Elemental chess is a rendition of chess with developed components, features, and a coin system. Now, every so often I will enjoy myself a nice available movement pattern board game that will have me and an opponent go head to head. If you want a nice image of what to expect, think planning ahead with available movement patterns and variability between games. With elemental chess, you are a king fending off your opponent’s king, both armed with a variety of characters such as infantry, mechs, knights, and missiles. You will begin to play with 20 coins, five infantry, And a king. Each character has their own moves (similar to chess) and each turn has you move one of your characters and/or enlist a character to the back of the board from your pile. For example, the infantry (the starting unit) can move twice forward or diagonal once for an attack. To add to the flavor of Elemental Chess, each enlisted character (that isn’t infantry) will be granted an element of your choice (water, fire, light, etc) and are the key to scoring points. Typically, you will be scoring two points per capture, however, when the characters are captured by a resistant element (When fire characters get defeated by water characters) you will gain bonus gold.
The strategy to this game involves calculating your movement AND infusing it with a tactical element. Elemental Chess has provided your force with opportunities to score the most coin and apply tactics to find the quickest route to your opponent’s king. This game is relatively straightforward.
I played this with my brother who has been getting into board games as of late. We took our sides and arranged our infantry. I found it a little difficult to follow the components moveset because both of our “stores” that worked as reference sheets had different information on them. My sheet elaborated on which elements are resistant to what while my brothers showed the component name to component image. What I found was it was a bit difficult needing to share reference sheets as often as we needed to. I began my play by purchasing
a mech and moving forward my infantry. My strategy was to bring in the big boys first, that way I’ll have a great defense in case he tries to rush me. I made sure to get a nice variety of elements under my characters in order to maintain a nice balance in different elements and in case I would be able to score some resistant element points. My brothers goal was to bring in his missiles and have them set up across the board. He had great coverage of the board and was able to huddle me into a consolidated location.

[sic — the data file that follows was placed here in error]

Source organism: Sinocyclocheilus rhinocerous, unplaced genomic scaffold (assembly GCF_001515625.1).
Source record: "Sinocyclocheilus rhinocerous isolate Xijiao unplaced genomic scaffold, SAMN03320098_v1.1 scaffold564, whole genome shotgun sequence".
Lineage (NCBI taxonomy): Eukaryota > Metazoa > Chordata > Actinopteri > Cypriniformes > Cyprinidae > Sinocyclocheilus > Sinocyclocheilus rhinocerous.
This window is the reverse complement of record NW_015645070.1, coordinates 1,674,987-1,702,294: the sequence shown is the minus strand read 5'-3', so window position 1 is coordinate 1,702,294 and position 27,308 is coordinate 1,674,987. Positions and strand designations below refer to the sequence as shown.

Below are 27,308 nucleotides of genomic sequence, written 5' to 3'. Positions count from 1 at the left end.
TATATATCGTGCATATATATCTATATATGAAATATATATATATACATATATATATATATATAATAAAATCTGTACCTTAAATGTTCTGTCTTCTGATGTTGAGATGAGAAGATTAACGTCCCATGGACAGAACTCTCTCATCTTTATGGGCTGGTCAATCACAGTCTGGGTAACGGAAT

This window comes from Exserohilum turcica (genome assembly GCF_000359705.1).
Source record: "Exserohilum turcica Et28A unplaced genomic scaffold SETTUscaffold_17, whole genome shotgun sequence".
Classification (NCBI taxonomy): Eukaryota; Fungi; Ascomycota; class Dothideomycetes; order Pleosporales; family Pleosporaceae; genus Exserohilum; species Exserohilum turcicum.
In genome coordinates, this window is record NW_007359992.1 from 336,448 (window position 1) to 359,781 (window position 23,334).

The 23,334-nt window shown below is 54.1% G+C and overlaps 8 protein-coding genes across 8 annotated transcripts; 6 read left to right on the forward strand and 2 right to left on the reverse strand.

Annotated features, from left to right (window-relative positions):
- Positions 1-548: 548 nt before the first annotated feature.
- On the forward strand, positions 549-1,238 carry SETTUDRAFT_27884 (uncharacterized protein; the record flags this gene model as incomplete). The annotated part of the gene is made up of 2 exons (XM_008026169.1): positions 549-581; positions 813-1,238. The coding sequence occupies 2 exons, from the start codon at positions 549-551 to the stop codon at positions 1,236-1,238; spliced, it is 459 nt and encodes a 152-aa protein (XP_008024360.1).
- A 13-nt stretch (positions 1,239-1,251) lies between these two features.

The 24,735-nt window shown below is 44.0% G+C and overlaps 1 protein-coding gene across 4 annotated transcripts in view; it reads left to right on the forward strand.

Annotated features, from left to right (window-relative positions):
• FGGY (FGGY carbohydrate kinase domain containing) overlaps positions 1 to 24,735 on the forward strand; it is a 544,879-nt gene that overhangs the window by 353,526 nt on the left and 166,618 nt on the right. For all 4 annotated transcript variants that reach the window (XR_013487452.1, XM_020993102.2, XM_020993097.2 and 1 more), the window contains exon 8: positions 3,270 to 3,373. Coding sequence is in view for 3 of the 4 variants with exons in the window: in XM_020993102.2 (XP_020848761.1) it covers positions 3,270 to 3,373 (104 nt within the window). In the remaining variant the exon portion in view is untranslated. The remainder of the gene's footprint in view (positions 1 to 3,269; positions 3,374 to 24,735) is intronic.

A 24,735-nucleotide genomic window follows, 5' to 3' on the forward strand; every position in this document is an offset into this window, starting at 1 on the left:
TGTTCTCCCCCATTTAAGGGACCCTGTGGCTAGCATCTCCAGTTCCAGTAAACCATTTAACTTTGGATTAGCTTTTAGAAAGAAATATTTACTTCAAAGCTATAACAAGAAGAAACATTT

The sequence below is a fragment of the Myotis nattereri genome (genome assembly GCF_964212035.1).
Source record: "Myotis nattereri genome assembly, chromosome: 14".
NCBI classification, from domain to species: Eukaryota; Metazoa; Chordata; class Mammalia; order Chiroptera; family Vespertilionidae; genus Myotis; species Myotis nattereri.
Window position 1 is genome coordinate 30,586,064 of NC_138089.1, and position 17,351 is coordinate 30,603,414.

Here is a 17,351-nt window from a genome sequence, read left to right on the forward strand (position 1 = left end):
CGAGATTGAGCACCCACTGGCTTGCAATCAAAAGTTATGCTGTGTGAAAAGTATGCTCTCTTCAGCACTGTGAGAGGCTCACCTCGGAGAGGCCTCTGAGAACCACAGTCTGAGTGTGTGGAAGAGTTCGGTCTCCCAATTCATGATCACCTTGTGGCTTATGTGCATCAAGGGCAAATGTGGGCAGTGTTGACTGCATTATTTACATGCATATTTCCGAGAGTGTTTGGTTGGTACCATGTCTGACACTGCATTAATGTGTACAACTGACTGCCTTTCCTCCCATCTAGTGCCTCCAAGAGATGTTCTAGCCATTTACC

Throughout the game, I was bringing in pieces and watching others fall. He was set up in a way where each missile was targeting a character of mine. These characters were also nonresistant to his element which meant he was able to rack up bonus points. While I was able to fend off a few of his missiles, it gave him an enough time and money to bring in some super knights (they move like chess knights with double the coverage). In the end my king and all his army was defeated and I lost from a strategy I felt was absolutely fantastic.
Elemental Chess focuses on direct contact with your opponent. Like chess, you are aiming to destroy your opponent’s army. For a game like this, It felt a bit of a drag toward the end when we would gather enough pieces to buy smaller characters to stay in the game. While I really enjoyed the way each of the characters available movement patterns was unique and presented with a variety of strategy, I found it felt like there was too much going on. I do enjoy the pieces included to battle with and felt it reminded me a bit of a larger version of Onitama. The pacing is a bit slow and I think the rules could be more available for players.
I wouldn’t play this again because personally, I was a bit overwhelmed with all the components and how big the board was. We spent a lot of time just hovering around before reaching combat (I played reserved while my brother plays aggressively), the wild goose chase had me give up on my strategy and allow my brother to destroy my forces.
You will like this game if you’re interested in a strategic, movement patterned board game that stresses the availability of variety and option.
you will not like this game if you’re looking for something lighter and are not a fan of chess.